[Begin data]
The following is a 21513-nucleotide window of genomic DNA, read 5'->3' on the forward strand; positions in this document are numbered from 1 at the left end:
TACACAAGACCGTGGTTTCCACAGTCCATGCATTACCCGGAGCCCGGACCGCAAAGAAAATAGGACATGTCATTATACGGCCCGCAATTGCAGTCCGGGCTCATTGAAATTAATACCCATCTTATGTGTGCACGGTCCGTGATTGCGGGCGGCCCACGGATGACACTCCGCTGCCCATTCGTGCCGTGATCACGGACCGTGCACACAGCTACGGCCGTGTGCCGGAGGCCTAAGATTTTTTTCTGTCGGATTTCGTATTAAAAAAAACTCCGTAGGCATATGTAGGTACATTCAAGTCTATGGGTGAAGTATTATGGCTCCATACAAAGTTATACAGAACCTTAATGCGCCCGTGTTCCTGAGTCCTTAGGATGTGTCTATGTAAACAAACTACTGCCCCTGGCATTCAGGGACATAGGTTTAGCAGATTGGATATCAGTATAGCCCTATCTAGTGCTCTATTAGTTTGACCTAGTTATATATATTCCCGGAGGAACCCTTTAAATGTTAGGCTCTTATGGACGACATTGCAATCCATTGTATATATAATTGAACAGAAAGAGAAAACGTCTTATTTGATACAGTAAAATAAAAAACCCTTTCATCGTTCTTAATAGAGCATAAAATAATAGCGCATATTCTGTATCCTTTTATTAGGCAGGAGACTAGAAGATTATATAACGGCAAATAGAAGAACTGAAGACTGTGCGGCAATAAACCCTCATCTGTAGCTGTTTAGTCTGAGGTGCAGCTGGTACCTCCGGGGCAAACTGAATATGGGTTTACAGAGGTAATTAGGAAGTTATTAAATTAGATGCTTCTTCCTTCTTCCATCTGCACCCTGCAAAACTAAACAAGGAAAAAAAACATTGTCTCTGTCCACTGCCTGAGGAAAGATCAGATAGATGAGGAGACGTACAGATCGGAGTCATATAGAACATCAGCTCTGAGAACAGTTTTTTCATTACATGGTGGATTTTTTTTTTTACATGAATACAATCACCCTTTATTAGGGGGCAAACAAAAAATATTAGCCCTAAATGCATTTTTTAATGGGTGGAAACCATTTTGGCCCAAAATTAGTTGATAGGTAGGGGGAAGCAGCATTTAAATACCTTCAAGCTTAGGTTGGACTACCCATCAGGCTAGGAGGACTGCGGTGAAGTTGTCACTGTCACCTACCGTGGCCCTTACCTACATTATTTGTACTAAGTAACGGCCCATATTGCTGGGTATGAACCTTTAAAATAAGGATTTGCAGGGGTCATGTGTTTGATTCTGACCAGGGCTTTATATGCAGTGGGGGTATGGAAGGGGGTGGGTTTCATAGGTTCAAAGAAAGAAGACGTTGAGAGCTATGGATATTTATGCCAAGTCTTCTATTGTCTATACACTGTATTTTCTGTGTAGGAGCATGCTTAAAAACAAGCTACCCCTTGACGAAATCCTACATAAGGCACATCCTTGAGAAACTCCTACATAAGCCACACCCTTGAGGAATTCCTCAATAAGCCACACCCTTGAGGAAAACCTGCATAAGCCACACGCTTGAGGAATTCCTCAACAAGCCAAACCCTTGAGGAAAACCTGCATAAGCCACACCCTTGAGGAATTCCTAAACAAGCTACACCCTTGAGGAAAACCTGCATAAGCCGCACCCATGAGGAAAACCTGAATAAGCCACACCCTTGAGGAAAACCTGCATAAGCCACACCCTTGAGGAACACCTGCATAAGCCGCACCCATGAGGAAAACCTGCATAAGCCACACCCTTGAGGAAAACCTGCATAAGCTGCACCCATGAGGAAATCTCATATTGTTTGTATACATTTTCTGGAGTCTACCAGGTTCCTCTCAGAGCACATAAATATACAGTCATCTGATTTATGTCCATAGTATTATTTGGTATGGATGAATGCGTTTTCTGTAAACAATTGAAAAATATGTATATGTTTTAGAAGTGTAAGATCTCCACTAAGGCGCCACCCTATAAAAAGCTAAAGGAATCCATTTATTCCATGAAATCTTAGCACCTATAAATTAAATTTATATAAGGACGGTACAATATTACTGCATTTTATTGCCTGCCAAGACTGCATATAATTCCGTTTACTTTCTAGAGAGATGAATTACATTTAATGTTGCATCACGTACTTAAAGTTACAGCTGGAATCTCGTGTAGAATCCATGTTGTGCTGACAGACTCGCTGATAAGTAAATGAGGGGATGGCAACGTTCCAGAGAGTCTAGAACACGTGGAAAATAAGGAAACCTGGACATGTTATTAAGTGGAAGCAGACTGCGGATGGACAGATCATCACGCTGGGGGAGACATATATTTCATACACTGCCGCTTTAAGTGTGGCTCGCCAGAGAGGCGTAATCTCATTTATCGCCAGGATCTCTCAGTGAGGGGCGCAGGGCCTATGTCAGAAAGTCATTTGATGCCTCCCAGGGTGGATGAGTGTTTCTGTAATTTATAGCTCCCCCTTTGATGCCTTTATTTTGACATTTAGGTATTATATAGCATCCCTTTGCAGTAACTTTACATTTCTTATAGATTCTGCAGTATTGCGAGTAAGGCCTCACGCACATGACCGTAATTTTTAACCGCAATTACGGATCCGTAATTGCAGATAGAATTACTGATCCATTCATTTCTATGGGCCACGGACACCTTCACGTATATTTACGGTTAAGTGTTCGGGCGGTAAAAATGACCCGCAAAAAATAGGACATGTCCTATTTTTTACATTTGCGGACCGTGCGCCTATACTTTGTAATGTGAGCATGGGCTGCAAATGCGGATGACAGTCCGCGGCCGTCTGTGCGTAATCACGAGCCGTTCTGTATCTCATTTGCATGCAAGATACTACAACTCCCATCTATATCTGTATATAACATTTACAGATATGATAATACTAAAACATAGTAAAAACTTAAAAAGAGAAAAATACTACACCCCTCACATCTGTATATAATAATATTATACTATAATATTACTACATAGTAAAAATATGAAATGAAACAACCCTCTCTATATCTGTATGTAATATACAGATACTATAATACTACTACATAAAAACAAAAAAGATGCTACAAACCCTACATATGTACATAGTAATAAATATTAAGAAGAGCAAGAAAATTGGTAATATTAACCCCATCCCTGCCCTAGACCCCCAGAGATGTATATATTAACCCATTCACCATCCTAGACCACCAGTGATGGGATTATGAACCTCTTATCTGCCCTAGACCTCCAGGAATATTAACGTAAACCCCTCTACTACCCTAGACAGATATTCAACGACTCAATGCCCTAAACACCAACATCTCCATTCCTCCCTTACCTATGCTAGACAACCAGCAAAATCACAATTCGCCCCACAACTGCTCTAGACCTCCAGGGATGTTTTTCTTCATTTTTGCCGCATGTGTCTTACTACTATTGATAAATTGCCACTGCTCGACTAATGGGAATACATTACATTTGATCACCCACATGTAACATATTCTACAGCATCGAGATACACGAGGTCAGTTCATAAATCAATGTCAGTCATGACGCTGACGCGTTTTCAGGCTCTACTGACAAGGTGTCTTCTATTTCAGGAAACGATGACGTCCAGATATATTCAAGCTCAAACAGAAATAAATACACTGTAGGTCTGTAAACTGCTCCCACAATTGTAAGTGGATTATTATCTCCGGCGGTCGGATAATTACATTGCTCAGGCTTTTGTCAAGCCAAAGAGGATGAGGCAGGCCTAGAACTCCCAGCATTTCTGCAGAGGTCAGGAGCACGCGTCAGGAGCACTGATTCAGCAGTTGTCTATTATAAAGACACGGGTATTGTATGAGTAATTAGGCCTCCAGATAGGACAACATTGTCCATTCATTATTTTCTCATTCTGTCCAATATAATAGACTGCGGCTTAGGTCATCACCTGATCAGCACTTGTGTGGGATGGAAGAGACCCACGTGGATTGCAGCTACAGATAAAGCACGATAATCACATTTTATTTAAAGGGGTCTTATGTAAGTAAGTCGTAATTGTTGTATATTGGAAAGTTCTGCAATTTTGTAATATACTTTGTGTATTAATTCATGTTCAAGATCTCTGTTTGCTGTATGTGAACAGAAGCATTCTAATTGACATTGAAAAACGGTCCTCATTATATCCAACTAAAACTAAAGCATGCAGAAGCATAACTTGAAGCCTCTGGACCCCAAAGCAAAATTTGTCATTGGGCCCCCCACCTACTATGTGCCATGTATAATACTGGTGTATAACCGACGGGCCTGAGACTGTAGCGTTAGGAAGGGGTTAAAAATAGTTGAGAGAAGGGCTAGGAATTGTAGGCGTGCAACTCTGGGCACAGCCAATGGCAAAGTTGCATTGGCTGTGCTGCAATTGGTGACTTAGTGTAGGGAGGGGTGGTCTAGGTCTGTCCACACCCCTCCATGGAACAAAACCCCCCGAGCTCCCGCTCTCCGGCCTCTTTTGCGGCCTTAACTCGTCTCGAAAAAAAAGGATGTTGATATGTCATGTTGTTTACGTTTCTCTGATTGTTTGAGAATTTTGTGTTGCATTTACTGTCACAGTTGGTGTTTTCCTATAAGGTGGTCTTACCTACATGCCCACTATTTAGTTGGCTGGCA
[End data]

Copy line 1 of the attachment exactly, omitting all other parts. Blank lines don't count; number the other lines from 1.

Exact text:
The following is a 21513-nucleotide window of genomic DNA, read 5'->3' on the forward strand; positions in this document are numbered from 1 at the left end: